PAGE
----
log = logging.getLogger('file_log') #A log handler
      fileHandler = logging.FileHandler('file_log.log')
      log.addHandler(fileHandler)
      streamHandler = logging.StreamHandler() #Write out to the command prompt
      log.addHandler(streamHandler)
 
      log.error('Hello from log: You should not see me in the pytest summary') #write into a log
      print 'Hello from print: You should not see me in the pytest summary' #
 
      #3. The key lines of code
      if capsys is not None:
            out,err = capsys.readouterr() #Flushes out the stdout, stderr buffers
 
      #4. Results summary section
      log.error('Hello from error: This is a summary of an error')
      print 'Hello from not-an-error: This is a summary of stdout aka not-an-error'
 
      #5a. Example test meta-data
      test_metadata = 'firefox 45, OS X Yosemite'
      #5b. Example list of failures that your test may have collected
      failure_list = ['1. Ineffective kiss. Frog did not turn into a prince.','2. The Queen used rat poison in the apple.','3. The birds ate the breadcrumbs.']
      assert 3 == 4, "\n----TEST META DATA----\n%s\n----FAILURE-LIST----\n%s"%(test_metadata,'\n'.join(failure_list))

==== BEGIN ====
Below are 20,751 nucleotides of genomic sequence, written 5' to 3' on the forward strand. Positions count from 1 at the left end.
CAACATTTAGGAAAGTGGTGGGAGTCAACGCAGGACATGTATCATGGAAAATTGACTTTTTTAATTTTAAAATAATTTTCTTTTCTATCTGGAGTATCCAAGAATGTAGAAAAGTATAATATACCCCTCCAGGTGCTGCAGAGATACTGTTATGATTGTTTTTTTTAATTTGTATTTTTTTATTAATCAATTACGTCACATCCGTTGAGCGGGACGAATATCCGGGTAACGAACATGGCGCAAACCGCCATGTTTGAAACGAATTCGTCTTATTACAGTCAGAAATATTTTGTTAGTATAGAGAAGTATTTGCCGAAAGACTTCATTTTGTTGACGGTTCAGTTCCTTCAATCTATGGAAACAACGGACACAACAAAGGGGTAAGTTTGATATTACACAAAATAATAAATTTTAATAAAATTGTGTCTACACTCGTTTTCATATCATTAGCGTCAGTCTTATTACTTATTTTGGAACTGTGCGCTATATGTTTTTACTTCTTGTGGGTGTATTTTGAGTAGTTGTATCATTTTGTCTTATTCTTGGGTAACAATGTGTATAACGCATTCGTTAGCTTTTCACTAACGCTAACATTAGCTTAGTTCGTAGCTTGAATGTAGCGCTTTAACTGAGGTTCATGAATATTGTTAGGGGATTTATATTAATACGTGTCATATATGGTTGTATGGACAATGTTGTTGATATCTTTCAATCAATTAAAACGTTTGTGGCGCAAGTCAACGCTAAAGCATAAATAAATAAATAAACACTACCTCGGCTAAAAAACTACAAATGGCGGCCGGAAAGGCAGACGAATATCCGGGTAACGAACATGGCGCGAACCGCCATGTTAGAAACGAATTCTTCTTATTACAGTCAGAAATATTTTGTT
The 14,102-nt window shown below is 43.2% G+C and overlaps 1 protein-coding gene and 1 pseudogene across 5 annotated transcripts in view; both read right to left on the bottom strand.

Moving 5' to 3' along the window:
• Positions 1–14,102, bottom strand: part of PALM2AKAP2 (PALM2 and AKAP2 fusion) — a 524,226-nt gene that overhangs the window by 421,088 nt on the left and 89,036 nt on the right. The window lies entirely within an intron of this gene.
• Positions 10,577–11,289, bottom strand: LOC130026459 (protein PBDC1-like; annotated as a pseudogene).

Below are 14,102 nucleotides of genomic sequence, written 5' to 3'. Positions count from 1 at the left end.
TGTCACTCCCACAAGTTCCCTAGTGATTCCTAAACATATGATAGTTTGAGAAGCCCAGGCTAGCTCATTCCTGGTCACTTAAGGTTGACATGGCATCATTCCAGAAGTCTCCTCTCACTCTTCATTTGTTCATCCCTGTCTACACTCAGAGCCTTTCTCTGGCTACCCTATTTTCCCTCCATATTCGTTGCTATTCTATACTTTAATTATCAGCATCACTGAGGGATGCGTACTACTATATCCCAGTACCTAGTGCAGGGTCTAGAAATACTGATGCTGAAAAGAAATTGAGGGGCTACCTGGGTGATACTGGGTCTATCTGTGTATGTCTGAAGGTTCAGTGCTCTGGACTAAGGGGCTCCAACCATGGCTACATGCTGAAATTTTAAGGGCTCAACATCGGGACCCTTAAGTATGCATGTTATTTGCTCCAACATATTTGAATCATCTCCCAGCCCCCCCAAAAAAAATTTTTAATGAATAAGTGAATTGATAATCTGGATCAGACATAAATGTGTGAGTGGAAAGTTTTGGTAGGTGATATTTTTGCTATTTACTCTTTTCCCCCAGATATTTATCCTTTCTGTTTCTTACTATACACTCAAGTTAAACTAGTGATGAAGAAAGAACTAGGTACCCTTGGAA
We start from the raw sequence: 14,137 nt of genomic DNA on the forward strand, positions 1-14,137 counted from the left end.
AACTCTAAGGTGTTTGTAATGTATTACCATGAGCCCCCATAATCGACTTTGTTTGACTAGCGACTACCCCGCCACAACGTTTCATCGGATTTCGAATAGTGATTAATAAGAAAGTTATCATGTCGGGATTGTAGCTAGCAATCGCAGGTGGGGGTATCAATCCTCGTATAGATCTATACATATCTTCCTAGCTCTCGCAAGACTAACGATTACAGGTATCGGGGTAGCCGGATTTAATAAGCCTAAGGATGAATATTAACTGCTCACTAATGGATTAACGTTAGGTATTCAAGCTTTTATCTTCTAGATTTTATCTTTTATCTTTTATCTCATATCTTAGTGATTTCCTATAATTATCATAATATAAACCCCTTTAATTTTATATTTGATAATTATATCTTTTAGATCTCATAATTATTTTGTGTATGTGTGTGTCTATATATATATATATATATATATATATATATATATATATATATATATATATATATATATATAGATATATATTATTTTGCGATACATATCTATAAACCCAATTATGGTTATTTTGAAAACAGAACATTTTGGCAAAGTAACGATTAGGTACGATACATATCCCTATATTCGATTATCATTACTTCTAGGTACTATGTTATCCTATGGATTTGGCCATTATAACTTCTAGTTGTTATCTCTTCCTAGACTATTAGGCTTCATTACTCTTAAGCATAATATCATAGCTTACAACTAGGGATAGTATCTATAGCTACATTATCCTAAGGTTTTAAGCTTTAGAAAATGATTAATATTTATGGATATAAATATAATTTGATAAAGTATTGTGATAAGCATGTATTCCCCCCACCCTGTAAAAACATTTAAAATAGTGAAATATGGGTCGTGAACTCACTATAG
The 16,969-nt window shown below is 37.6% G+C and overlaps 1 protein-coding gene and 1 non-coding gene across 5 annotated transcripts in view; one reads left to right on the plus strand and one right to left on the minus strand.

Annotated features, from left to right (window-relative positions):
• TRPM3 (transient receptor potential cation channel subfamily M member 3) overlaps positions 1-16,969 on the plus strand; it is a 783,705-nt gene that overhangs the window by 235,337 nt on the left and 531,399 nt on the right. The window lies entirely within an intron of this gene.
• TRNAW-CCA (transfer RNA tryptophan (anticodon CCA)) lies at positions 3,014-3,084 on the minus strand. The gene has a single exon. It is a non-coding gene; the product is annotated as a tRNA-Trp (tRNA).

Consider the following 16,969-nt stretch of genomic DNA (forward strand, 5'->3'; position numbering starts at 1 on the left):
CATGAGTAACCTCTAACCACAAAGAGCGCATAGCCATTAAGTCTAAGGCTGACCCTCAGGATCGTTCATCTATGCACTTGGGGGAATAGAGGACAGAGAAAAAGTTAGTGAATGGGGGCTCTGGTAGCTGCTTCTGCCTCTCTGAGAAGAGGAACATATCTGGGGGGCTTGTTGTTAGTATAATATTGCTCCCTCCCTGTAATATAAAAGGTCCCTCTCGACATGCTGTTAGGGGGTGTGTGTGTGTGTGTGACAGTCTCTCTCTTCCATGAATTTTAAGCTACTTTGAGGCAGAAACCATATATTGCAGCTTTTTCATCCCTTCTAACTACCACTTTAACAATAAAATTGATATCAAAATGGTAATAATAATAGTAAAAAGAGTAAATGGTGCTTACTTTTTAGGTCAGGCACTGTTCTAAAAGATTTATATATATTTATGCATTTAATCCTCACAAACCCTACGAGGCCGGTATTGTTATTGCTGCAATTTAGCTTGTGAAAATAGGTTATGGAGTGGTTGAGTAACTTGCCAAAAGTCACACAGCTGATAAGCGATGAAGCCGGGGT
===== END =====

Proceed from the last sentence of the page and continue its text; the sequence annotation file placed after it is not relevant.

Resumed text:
#---START OF SCRIPT
if __name__=='__main__':
      #6. call the method & make capsys the first argument set it None by default
      test_my_output(capsys=None)

Run the test

Run the test using the command py.test test_pytest_summary.py --tb=short where, -- tb=short is the flag for shorter traceback format.

img_3
W00t! The pytest failure report is so much nicer now.


And this is how we ended up re-configuring pytest’s failure summary to suit our GUI automation needs. If you have questions, please post them below and one of us will get back to you soon.

If you liked what you read, know more about Qxf2.


Smitha Rajesh

I’m a software tester with more than 10 years of software testing. My experience has been with functional testing, regression testing, test management and defect management. I have had a great journey in the testing world with products inclined towards Banking and Insurance domain. I have excelled in test processes, methodologies, offshore delivery for application/product testing. I enjoy testing in terms of test execution and finding defects. My other interests include watching movies, painting and sketching.

3 Comments

  1. Anonymous said:

    hi maam
    can i disable the display of assertion error
    and only display my statements by over loading assert comparison function?
    plz reply asap

    October 23, 2017
    Reply
    • Indira Nellutla Indira Nellutla said:

      This is our understanding from your question:
      You want to ignore the assertion error and continue the flow of your test and display your stdout/stderr statements.
      The solution for this would be to
      1) Run pytest with -s -v options(use py.test –help for details about the two options)
      2) And have a pass counter for every check. Later in the end of the test have an Assert statement checking pass counter == no. of checks

      October 24, 2017
      Reply